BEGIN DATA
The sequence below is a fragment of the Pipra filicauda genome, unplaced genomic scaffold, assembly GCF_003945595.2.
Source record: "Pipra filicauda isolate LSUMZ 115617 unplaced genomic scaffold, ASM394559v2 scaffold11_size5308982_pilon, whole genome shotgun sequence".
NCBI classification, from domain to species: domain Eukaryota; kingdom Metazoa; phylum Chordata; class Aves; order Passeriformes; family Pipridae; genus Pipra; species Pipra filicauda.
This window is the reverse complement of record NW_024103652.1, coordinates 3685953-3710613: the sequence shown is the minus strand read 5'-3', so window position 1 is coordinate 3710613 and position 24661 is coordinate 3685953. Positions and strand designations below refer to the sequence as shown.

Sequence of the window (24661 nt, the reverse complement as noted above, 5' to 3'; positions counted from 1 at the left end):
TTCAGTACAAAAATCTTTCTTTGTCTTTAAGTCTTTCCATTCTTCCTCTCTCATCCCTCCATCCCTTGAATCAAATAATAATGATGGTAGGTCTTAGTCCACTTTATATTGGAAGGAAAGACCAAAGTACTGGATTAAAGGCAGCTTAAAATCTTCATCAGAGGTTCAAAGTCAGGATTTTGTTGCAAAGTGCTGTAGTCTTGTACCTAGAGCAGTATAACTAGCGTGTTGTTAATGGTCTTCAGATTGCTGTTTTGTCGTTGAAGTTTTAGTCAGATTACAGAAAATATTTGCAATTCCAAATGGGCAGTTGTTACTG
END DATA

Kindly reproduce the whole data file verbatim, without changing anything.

The sequence below is a fragment of the Pipra filicauda genome, unplaced genomic scaffold, assembly GCF_003945595.2.
Source record: "Pipra filicauda isolate LSUMZ 115617 unplaced genomic scaffold, ASM394559v2 scaffold11_size5308982_pilon, whole genome shotgun sequence".
NCBI classification, from domain to species: domain Eukaryota; kingdom Metazoa; phylum Chordata; class Aves; order Passeriformes; family Pipridae; genus Pipra; species Pipra filicauda.
This window is the reverse complement of record NW_024103652.1, coordinates 3685953-3710613: the sequence shown is the minus strand read 5'-3', so window position 1 is coordinate 3710613 and position 24661 is coordinate 3685953. Positions and strand designations below refer to the sequence as shown.

Sequence of the window (24661 nt, the reverse complement as noted above, 5' to 3'; positions counted from 1 at the left end):
TTCAGTACAAAAATCTTTCTTTGTCTTTAAGTCTTTCCATTCTTCCTCTCTCATCCCTCCATCCCTTGAATCAAATAATAATGATGGTAGGTCTTAGTCCACTTTATATTGGAAGGAAAGACCAAAGTACTGGATTAAAGGCAGCTTAAAATCTTCATCAGAGGTTCAAAGTCAGGATTTTGTTGCAAAGTGCTGTAGTCTTGTACCTAGAGCAGTATAACTAGCGTGTTGTTAATGGTCTTCAGATTGCTGTTTTGTCGTTGAAGTTTTAGTCAGATTACAGAAAATATTTGCAATTCCAAATGGGCAGTTGTTACTG